State to retry Geralyn Graham for murder in Rilya Wilson case

Graham sentenced to 55 years in prison for kidnapping, child-abuse convictions

By Glenna Milberg - Reporter

MIAMI - The state attorney's office will re-try Geralyn Graham for the murder of missing 4-year-old foster child Rilya Wilson.

Prosecutors made the announcement in court Friday.

"Will you be able to find a jury in Miami-Dade County?" Circuit Court Judge Marisa Tinkler Mendez asked prosecutor Sally Weintraub.

"I have no idea," Weintraub responded.

In January, prosecutors lauded Graham's convictions for abusing and kidnapping Rilya as well as the 55 year prison sentence she received. On Friday, they hinted justice is incomplete without a conviction for murder.

"Obviously it's doable. The jury was very close to convicting her. In fact, they came back in three and a half hours and were ready to convict except for the one juror," Weintraub told Local 10's Glenna Milberg.

The first jury took three weeks to pick from a pool of 300 potential jurors for one of the most well-known child disappearance cases in South Florida history.

With no remains or physical evidence of Rilya, case of murder rested with the stories of jailhouse informants.

"None of the facts have changed; the witness list remains the same," said Weintraub.

"We have no doubt that when a jury hears this properly, Geralyn will be found not guilty because she is not guilty of the murder," said Scott Sakin, her attorney.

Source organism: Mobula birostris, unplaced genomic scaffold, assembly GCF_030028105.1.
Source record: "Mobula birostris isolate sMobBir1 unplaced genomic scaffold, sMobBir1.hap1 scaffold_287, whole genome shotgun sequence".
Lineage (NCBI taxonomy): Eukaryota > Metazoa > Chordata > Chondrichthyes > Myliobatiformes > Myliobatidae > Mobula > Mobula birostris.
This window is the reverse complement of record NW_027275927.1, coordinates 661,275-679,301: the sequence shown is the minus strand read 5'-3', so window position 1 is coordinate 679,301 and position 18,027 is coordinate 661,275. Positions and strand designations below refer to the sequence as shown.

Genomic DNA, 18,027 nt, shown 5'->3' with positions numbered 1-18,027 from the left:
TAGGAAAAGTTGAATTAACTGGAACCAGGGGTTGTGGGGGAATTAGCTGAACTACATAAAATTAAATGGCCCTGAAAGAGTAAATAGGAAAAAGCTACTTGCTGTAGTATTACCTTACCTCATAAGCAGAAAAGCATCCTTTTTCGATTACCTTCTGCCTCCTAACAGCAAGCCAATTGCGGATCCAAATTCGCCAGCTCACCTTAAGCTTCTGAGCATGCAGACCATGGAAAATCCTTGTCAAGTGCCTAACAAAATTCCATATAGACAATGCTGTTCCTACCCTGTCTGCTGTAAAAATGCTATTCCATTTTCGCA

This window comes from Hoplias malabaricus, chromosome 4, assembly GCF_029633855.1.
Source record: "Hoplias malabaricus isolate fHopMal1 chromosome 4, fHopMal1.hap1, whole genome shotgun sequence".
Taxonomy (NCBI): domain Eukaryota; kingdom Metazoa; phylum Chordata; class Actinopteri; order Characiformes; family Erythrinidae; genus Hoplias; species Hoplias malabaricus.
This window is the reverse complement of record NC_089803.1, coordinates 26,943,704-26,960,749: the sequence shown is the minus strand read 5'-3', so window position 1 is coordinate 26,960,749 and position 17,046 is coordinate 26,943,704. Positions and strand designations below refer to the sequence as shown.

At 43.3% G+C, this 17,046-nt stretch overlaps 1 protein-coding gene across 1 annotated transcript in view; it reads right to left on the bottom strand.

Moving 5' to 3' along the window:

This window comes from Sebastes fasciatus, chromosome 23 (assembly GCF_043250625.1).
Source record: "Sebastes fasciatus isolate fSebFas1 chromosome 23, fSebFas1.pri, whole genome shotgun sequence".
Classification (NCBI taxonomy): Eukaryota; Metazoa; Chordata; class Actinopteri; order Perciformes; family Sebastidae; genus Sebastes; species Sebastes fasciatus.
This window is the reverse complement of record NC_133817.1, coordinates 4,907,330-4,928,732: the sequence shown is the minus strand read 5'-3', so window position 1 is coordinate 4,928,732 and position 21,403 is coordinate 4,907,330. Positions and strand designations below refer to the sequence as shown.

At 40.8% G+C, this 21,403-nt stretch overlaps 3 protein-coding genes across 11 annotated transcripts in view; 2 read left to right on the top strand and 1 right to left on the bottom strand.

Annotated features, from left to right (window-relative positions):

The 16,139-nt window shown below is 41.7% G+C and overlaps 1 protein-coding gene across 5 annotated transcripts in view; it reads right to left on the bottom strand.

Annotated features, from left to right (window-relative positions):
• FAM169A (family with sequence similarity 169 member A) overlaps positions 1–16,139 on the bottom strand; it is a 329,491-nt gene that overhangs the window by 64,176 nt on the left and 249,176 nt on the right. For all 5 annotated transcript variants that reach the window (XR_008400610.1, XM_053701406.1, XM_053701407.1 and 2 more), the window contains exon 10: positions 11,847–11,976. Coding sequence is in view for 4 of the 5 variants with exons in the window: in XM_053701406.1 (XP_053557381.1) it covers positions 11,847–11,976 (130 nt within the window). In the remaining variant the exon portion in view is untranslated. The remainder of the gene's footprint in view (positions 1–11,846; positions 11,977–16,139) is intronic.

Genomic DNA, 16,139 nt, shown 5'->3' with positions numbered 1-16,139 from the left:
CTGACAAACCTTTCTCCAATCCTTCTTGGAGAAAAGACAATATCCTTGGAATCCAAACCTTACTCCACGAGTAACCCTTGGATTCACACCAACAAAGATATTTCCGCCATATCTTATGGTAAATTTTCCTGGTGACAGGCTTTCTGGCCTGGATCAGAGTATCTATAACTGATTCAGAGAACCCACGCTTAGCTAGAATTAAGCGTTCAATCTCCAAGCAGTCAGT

Initially, the retrial was set for April to meet a legal mandate for a speedy trial. At the request of Graham and her attorneys for more time, the judge granted a continuance until September. An exact date is not yet set.

In a phone interview, one of the 11 original jurors who voted for a murder conviction wondered whether prosecutors believe Graham will "confess and break and tell the world where the body is" during a retrial. The juror also asked what more prosecutors can achieve after spending the time and expense of a new trial since Graham is already convicted and in prison.

Miami-Dade State Attorney Katherine Fernandez Rundle, who ultimately signed off on the decision for retrial, released a statement about the decision Friday, saying in part: "We have spent a decade on a journey to secure true justice for Rilya and to ensure that her pain and suffering is never forgotten. We are relieved that through our efforts the person responsible for Rilya's death already faces a significant penalty. However, the murder of a child is such a terrible crime that we intend to continue to seek justice for Rilya Wilson."

The judge sentenced Graham, 68, to 30 years for kidnapping plus 25 years for aggravated child abuse. Two other abuse sentences — 25 years and five years, respectively — will be served concurrently for a total of 55 years behind bars. Prosecutors had sought the maximum of life plus 65 years.

Rilya vanished in December 2000 from the Miami-area home shared by Graham and her lover, Pamela Graham. Her disappearance wasn't noticed for 15 months, largely because a Department of Children and Families caseworker neglected to check on the girl in person as required.